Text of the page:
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  • The Ice Hotel

    Ever since I heard of the existence of the Ice Hotel in Jukkasjärvi, Sweden, I wanted to visit it. I'm not sure why, because I'm not particularly fond of the cold. I must be drawn to the beauty of ice and snow, particularly when it sparkles in either sun or moon light.

    The Ice Hotel is in northern Sweden (image from Wiki). Since 1990–the official start of the Ice Hotel—numerous other copycats have arrived on the scene. Canada, Norway, Finland, and Fairbanks, Alaska all have ice structures, while Harbin, China hosts the "world's fair" of ice display. None of these hold the fascination for me as does the one in Sweden.

    The Ice Hotel is rebuilt annually, starting in November, when ice blocks are cut from the local Torne river. The hotel gets bigger each week, reaching full capacity in February, and then melting in the spring.

    I wrote this post before I left for the Ice Hotel. I am staying in the actual Ice Hotel for two nights, and warm accommodations across the street for three nights. When I return, I'll have a first-hand account.

  • When Minus 5 Degrees C Feels Warm

    Jukkasjärvi, Sweden is far north, close to where Norway, Finland, and Sweden intersect. If it weren't for the Ice Hotel, very few people would know of, or care about, this small village. The Sami (Sweden's native people) named the town and have inhabited the land for generations before anyone ever thought of building the hotel.

    I traveled to Jukkasjärvi thinking the trip would be all about the hotel—the experience of tossing back a vodka in the Ice Bar, of crawling into a cold bed, and of perhaps seeing the aurora. There was so much more. Yes, the hotel is amazing. It was much bigger than I expected. the hotel is built around a long hall, with chandelier and siting areas that most people don't sit in because they are ice.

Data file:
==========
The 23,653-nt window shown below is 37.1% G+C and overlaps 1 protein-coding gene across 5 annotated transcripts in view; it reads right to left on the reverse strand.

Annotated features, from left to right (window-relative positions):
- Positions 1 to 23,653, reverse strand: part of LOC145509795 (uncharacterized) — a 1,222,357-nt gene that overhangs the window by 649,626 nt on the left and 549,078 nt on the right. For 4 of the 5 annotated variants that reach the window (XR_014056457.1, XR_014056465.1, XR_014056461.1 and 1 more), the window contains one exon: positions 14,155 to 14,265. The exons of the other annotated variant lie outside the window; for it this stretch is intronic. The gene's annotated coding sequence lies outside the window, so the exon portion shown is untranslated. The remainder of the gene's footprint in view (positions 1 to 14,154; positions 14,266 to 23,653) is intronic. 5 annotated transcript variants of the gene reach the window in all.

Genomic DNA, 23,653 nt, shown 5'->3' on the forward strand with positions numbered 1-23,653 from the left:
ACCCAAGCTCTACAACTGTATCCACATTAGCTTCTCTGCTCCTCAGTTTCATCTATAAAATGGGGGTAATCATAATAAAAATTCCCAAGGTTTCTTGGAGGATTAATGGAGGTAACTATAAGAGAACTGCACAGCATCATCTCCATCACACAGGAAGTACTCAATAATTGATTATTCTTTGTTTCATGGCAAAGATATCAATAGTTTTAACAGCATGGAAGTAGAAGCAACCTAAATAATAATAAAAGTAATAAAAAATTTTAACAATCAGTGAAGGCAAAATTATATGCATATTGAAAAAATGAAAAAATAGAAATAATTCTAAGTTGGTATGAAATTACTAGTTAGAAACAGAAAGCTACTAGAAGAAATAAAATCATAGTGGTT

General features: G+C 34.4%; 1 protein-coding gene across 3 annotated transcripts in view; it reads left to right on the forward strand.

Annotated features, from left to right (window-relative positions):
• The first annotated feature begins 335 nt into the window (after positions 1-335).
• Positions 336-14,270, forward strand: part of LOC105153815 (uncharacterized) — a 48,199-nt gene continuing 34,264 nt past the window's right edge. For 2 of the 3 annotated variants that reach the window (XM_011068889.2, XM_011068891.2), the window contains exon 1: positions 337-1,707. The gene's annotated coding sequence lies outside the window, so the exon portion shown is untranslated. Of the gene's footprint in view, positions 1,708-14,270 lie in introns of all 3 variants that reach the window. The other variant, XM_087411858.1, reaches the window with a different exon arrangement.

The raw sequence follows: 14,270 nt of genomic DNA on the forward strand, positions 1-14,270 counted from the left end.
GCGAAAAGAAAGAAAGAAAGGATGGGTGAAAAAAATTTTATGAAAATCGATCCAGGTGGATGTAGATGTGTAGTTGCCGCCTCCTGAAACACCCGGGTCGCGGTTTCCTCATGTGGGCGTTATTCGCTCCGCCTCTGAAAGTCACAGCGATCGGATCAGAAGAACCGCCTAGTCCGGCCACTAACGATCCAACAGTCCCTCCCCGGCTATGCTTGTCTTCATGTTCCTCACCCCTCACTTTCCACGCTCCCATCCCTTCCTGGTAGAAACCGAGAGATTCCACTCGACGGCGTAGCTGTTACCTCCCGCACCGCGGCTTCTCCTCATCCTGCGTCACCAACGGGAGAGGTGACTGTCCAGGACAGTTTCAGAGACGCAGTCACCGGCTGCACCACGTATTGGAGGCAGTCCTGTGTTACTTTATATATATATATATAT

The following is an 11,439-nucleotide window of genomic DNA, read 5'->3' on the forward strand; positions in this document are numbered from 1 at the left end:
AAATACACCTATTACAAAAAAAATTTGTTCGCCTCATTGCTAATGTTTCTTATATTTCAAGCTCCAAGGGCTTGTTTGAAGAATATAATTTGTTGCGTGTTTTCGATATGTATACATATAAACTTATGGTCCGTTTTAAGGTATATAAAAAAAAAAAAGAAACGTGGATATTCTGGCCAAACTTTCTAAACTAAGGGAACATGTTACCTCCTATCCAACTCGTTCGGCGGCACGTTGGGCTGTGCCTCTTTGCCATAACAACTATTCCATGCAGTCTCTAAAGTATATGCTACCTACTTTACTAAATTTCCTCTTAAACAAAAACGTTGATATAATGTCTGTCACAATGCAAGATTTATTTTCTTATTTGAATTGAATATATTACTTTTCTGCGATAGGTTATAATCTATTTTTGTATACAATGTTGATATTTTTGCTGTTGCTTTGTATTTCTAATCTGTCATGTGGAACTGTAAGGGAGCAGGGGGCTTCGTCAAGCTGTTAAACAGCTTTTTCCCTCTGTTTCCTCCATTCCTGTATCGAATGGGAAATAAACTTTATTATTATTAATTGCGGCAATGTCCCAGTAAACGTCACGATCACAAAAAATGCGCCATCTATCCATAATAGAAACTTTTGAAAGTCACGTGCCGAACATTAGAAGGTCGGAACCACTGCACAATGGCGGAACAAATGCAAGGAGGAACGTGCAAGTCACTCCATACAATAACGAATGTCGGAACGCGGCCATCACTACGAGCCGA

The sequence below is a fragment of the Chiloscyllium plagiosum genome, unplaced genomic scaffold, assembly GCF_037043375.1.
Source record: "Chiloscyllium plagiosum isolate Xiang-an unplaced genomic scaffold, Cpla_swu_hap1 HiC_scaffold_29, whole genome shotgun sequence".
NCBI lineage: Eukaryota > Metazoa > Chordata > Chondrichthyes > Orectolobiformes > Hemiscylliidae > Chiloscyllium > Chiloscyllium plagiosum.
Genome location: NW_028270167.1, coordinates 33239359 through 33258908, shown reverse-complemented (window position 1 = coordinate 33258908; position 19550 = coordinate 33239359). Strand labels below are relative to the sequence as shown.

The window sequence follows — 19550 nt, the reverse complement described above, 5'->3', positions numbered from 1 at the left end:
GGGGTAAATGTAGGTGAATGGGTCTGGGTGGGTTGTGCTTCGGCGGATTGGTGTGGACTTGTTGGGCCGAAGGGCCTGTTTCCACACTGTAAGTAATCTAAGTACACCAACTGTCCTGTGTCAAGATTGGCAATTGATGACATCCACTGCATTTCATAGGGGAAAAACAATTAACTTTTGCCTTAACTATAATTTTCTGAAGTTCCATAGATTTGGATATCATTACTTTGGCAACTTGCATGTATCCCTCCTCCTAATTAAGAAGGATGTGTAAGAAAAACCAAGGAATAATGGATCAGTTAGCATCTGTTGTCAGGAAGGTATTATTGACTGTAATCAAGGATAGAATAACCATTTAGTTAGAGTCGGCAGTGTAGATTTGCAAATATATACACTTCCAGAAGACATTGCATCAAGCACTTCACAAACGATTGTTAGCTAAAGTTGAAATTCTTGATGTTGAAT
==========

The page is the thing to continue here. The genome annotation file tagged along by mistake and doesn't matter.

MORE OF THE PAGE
There are six corridors off the main hall, each with about 12 rooms. Half the rooms are standard ice rooms. They are each decorated with the same small ice sculptures. So each room looks alike, much as you'd expect in a Hilton, but with ice.

    The other half of the rooms are art suites. Each one is designed by an artist from around the world. Each features a unique, elaborate design. One night I stayed in the Dragon Suite. Another the Bedroom Story suite. To get an idea of what it looks like, watch this music video of the Ice Hotel that I made.

    The bed is a normal mattress that's placed on wood slats and then covered with reindeer skin. The room is "yours" between 6 PM and 10 AM, which is when tours for non guests are over. In reality, no one stays in the room unless they are taking photos or in a sleeping bag.

    The outside temperature in Jukkasjärvi varied between –25 and –30 Celsius, so the the inside temperature of –5 degrees C felt relatively warm when I first went into the ice building. Still, –5 is pretty cold. The trick to being perfectly comfortable when sleeping is to wear long, wool underwear, socks, and a hat to bed, and nothing more. Otherwise it's too hot. I got my sleeping bag from the warm hotel when I was ready to sleep. That way, the sleeping bag was warm when I crawled into it. It stayed warm all night from my body heat. In the morning, a staff member woke me with a cup of hot lingonberry juice.

    I found two "problems" sleeping in the cold hotel. The first is that the room is so beautiful that I found it difficult not to want to stay up and gaze at the art. The second problem is needing to use the bathroom in the middle of the night, which I did on both nights. There are no toilets in the cold hotel, so I had to walk to the warm hotel. It's not that far, but the thought of leaving the warmth of the sleeping bag can make it difficult to get up. My advice: Just do it and get it over with. When I got up on the second night, I noticed the aurora, so I went to the roof of the ice hotel where they have an aurora-viewing porch. Spectacular.

    What I didn't expect on this trip was to learn so much about the Sami. I went horseback riding twice with Sami women and reindeer mushing one day with a Sami man. Those stories I'll leave for another post.